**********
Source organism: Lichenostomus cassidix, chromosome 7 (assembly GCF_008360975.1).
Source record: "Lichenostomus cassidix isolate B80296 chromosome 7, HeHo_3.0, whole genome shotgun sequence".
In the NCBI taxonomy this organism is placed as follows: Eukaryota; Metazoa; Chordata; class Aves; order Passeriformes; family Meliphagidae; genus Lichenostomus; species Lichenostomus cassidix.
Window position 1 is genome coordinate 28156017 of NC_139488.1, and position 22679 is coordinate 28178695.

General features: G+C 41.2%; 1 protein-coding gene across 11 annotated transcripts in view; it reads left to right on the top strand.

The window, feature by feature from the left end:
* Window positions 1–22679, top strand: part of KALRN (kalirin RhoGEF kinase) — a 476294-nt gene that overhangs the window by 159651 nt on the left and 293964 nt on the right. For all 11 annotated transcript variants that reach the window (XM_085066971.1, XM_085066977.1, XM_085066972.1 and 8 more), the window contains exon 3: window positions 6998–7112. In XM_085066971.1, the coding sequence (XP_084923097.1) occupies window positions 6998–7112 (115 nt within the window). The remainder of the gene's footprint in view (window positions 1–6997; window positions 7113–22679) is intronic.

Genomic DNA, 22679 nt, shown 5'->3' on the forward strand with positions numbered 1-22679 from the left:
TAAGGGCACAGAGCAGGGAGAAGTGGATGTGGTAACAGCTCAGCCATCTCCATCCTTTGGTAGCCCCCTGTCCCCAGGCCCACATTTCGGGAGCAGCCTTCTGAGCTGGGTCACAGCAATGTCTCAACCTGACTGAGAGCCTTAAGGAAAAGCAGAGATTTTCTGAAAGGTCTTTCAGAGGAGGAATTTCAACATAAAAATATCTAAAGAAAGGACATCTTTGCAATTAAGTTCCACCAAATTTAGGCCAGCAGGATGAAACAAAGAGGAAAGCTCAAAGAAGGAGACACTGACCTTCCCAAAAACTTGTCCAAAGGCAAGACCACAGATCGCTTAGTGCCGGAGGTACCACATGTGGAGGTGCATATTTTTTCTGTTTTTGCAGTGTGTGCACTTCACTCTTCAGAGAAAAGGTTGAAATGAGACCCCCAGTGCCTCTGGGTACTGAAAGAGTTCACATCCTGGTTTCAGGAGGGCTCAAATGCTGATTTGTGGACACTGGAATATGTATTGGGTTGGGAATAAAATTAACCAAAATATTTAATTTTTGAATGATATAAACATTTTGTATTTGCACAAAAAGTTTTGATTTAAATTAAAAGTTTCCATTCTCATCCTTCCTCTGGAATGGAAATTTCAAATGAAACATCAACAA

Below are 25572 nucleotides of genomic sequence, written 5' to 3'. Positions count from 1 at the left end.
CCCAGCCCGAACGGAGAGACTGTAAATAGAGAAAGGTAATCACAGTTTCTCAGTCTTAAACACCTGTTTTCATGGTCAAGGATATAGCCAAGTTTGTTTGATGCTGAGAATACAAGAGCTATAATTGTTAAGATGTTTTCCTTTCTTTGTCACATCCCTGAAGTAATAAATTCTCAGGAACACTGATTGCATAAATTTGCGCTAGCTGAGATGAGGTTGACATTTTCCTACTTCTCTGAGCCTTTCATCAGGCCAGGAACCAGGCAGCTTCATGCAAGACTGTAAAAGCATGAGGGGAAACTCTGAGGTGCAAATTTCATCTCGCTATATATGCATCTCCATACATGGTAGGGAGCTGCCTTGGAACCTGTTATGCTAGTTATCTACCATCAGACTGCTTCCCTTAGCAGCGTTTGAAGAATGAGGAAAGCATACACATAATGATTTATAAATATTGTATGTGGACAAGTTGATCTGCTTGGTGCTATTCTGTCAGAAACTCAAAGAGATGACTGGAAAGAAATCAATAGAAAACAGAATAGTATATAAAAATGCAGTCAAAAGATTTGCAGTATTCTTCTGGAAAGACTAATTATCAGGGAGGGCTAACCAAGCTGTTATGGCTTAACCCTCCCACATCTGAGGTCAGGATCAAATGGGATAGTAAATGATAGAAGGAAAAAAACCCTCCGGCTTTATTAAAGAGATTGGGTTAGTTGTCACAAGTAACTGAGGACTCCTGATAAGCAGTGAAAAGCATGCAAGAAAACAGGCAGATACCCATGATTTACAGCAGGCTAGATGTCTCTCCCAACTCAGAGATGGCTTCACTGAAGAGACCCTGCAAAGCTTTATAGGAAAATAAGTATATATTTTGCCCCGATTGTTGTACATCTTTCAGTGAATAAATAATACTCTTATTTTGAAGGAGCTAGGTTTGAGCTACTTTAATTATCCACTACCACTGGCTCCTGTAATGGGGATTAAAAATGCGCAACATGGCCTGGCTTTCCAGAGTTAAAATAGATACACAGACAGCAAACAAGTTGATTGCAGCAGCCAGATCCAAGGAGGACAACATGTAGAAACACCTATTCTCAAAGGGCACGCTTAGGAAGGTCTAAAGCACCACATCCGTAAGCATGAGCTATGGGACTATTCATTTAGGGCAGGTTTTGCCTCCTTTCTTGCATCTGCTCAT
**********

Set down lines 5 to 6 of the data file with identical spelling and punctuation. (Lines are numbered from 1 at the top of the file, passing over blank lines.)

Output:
General features: G+C 41.2%; 1 protein-coding gene across 11 annotated transcripts in view; it reads left to right on the top strand.

The window, feature by feature from the left end: